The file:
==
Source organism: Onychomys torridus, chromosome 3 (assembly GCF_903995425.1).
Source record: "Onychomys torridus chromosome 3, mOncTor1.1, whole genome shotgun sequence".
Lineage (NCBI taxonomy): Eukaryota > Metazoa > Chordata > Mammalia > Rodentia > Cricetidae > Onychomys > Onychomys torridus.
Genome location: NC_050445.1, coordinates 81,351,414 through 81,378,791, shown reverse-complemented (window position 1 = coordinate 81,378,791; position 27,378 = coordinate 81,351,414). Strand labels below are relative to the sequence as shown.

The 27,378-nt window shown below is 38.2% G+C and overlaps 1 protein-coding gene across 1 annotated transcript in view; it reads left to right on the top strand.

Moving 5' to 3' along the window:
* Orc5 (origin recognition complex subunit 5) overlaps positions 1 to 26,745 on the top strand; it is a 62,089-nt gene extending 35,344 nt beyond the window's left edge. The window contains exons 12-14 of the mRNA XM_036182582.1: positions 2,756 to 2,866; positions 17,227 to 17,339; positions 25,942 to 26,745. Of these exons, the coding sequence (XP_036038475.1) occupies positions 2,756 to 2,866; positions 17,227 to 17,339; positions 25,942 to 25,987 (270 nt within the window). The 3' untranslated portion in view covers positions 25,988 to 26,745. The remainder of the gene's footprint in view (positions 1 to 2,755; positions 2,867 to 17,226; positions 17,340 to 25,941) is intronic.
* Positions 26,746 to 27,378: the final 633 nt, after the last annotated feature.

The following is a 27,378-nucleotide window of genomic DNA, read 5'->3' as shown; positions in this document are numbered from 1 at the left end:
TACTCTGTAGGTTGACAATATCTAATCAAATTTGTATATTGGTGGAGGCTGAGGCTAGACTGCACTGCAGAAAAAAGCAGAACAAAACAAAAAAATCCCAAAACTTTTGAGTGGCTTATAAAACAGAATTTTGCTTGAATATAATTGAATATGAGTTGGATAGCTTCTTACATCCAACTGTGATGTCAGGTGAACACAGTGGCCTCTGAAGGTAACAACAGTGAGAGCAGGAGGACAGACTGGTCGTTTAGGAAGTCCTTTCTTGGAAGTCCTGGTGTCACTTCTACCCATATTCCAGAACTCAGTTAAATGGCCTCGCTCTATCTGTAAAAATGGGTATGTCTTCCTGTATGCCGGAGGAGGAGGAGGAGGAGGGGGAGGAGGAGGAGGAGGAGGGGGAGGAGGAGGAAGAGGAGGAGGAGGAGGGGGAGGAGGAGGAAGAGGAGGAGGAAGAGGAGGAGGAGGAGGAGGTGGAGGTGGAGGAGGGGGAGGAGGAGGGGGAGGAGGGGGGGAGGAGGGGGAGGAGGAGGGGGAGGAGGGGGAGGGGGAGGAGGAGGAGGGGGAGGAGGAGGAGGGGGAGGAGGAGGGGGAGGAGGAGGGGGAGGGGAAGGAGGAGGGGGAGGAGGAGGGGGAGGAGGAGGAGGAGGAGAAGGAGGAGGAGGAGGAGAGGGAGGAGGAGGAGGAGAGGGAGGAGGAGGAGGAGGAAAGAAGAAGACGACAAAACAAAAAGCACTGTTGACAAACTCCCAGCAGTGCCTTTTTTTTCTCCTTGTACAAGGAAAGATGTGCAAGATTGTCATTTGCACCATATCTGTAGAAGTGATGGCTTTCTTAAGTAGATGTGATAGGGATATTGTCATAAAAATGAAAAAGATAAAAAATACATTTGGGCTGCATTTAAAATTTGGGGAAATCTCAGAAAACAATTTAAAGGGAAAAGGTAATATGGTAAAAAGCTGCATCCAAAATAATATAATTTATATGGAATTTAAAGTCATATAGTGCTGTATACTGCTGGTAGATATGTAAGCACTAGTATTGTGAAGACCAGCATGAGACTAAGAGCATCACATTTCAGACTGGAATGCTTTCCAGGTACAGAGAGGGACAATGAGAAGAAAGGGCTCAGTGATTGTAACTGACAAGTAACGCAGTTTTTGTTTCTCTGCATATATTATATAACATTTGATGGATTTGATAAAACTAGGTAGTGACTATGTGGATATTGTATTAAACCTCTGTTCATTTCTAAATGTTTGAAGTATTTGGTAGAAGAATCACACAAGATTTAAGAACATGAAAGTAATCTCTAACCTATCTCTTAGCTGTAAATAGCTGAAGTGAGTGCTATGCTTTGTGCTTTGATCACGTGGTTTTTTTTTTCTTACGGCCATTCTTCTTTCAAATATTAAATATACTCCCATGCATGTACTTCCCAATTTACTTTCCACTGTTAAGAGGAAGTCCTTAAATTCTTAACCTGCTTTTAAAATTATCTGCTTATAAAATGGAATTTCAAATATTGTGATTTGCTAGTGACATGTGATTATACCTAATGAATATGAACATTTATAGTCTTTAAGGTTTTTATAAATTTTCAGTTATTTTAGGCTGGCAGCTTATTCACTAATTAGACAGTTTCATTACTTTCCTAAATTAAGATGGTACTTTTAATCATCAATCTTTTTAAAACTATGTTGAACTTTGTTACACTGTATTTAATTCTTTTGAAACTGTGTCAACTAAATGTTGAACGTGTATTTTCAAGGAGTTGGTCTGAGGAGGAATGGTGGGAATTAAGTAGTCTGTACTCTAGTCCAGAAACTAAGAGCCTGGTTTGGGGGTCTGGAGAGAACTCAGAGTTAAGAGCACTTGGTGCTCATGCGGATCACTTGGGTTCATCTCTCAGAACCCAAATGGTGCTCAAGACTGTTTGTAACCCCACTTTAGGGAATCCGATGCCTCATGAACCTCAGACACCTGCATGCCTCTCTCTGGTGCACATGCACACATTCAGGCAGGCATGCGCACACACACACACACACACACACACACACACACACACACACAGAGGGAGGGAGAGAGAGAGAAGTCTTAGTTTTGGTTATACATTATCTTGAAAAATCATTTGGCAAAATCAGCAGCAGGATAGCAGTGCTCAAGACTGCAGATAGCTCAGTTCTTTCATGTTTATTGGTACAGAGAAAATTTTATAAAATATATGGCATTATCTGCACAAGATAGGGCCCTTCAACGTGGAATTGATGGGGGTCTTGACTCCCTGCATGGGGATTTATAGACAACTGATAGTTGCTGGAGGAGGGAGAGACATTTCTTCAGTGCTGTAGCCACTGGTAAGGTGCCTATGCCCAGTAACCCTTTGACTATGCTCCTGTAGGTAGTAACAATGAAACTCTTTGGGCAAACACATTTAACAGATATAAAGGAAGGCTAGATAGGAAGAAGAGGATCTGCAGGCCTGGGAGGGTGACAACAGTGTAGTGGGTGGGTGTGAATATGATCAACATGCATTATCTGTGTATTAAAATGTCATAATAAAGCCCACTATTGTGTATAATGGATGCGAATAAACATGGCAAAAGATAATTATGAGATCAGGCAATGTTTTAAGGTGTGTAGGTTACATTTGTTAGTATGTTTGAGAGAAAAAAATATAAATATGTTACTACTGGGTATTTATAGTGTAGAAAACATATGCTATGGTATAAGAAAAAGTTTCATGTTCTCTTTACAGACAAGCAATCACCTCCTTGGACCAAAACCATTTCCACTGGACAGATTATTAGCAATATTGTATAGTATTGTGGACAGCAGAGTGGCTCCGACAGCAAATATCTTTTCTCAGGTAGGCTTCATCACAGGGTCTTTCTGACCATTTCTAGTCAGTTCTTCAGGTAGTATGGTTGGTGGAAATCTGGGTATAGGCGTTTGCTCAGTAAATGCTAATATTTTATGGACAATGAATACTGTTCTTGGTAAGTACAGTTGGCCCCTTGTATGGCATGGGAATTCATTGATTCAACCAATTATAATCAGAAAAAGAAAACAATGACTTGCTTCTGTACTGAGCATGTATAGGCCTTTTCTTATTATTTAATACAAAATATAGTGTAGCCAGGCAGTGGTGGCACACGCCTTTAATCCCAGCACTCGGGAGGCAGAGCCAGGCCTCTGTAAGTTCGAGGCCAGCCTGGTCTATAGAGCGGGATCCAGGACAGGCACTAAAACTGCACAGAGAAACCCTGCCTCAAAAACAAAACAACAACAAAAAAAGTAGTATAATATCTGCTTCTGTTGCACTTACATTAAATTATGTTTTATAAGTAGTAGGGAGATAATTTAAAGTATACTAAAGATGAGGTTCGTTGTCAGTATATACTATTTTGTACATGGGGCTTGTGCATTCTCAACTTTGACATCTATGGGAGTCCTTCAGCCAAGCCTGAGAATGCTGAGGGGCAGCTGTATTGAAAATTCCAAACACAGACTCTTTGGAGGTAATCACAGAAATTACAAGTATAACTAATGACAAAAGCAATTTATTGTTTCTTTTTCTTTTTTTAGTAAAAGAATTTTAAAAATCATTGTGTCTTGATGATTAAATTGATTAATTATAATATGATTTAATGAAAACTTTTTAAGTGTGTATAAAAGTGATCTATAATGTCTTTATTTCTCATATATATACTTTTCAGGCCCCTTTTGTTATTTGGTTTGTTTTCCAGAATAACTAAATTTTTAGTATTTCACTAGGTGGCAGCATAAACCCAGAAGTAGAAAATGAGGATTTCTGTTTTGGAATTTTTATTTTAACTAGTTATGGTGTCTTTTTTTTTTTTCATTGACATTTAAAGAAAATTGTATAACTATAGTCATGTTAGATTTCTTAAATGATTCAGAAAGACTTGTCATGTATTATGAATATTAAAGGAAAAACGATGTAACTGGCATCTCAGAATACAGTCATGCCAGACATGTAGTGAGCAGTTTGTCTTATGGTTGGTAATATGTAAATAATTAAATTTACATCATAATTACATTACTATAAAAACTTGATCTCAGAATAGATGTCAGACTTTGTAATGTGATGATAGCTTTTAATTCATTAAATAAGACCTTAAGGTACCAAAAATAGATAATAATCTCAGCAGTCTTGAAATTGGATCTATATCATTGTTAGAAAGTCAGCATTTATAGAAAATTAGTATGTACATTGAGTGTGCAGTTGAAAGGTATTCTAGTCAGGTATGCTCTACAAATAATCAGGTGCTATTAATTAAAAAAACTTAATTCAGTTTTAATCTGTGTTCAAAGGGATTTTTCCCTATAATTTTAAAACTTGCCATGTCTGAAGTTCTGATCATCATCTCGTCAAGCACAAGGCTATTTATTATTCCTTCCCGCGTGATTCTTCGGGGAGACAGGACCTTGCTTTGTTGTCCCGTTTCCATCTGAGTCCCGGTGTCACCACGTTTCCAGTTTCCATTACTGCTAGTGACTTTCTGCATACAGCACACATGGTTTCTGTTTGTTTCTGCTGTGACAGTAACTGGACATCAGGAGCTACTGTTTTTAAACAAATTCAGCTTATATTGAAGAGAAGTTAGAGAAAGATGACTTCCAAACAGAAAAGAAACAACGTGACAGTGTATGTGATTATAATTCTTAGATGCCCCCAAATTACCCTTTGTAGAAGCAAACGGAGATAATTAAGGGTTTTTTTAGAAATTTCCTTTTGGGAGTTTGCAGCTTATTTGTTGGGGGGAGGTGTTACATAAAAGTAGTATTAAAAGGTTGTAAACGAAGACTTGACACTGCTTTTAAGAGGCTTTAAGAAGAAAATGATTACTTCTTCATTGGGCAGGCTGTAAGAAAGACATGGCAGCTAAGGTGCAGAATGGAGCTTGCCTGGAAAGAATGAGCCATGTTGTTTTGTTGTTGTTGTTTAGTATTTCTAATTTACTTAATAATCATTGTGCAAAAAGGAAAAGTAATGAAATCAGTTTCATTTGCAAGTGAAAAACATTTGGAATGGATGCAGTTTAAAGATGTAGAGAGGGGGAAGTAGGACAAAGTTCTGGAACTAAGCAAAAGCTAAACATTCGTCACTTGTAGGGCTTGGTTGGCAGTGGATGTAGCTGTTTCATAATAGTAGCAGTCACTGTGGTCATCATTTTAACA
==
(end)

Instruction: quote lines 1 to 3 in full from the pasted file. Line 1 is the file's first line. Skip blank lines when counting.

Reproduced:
Source organism: Onychomys torridus, chromosome 3 (assembly GCF_903995425.1).
Source record: "Onychomys torridus chromosome 3, mOncTor1.1, whole genome shotgun sequence".
Lineage (NCBI taxonomy): Eukaryota > Metazoa > Chordata > Mammalia > Rodentia > Cricetidae > Onychomys > Onychomys torridus.